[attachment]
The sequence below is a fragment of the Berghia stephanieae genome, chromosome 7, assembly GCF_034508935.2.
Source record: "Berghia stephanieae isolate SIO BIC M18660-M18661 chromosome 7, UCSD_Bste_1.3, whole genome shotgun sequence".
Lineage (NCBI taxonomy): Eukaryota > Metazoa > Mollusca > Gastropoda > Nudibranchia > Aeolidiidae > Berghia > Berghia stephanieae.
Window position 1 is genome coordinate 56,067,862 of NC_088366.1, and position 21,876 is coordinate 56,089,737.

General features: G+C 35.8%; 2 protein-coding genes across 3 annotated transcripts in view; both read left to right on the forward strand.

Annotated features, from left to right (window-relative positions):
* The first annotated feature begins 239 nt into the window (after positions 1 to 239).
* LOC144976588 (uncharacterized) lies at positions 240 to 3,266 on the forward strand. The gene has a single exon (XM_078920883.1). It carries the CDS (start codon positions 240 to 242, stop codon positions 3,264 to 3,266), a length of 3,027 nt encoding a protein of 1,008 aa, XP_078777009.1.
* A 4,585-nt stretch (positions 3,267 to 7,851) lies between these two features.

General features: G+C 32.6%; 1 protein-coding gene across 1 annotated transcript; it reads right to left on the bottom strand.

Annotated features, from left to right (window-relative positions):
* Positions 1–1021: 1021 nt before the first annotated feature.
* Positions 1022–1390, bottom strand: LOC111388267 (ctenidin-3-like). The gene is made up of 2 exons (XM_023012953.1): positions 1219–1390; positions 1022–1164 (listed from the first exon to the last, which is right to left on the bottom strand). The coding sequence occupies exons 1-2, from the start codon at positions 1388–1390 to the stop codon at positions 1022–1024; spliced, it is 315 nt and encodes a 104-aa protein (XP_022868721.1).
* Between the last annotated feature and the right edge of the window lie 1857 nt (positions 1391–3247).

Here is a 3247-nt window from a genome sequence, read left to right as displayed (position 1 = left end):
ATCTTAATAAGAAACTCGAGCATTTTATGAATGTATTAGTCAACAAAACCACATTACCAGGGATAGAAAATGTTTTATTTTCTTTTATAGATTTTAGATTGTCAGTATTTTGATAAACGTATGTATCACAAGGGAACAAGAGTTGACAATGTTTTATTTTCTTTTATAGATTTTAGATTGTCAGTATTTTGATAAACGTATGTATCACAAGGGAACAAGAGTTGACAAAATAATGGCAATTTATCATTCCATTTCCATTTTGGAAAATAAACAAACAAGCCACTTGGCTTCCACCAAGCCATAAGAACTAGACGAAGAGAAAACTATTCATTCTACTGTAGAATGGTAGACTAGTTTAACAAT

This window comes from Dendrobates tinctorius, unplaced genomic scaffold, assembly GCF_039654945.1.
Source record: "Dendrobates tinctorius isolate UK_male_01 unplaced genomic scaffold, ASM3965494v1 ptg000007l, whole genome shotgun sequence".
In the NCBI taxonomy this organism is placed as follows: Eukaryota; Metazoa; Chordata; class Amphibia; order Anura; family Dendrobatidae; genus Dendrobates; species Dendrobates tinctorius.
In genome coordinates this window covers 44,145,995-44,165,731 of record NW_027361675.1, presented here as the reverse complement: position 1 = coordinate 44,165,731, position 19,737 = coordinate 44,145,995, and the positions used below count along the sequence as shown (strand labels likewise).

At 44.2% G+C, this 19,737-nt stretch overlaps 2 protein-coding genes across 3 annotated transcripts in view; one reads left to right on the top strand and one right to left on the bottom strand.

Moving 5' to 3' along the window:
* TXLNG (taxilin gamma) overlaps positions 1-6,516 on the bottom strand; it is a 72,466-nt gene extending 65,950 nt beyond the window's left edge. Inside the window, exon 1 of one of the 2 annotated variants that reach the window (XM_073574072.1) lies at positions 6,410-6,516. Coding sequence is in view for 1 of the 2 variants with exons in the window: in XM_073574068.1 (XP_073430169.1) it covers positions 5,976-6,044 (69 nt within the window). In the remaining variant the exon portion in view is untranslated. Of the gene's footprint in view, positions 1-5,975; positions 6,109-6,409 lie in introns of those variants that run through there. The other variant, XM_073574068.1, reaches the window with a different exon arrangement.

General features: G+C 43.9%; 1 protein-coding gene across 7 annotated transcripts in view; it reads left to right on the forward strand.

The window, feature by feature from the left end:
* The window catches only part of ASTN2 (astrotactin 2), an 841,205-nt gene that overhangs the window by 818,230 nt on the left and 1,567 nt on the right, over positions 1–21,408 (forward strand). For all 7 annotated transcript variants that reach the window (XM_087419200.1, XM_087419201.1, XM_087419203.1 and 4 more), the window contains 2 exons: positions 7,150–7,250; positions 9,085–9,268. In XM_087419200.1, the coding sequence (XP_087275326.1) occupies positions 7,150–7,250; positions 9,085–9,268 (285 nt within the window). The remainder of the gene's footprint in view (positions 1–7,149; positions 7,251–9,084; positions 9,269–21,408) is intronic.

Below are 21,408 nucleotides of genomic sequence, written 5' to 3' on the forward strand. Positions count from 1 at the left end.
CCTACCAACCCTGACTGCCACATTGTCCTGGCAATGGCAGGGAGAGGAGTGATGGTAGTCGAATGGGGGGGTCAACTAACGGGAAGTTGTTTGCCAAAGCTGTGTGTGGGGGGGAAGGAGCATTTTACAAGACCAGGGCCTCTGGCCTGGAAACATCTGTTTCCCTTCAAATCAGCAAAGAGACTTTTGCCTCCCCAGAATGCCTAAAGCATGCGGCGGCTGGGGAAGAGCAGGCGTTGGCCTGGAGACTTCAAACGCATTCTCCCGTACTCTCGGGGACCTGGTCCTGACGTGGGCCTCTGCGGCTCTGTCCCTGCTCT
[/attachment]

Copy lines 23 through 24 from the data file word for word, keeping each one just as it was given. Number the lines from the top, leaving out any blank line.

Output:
* TXLNG (taxilin gamma) overlaps positions 1-6,516 on the bottom strand; it is a 72,466-nt gene extending 65,950 nt beyond the window's left edge. Inside the window, exon 1 of one of the 2 annotated variants that reach the window (XM_073574072.1) lies at positions 6,410-6,516. Coding sequence is in view for 1 of the 2 variants with exons in the window: in XM_073574068.1 (XP_073430169.1) it covers positions 5,976-6,044 (69 nt within the window). In the remaining variant the exon portion in view is untranslated. Of the gene's footprint in view, positions 1-5,975; positions 6,109-6,409 lie in introns of those variants that run through there. The other variant, XM_073574068.1, reaches the window with a different exon arrangement.

General features: G+C 43.9%; 1 protein-coding gene across 7 annotated transcripts in view; it reads left to right on the forward strand.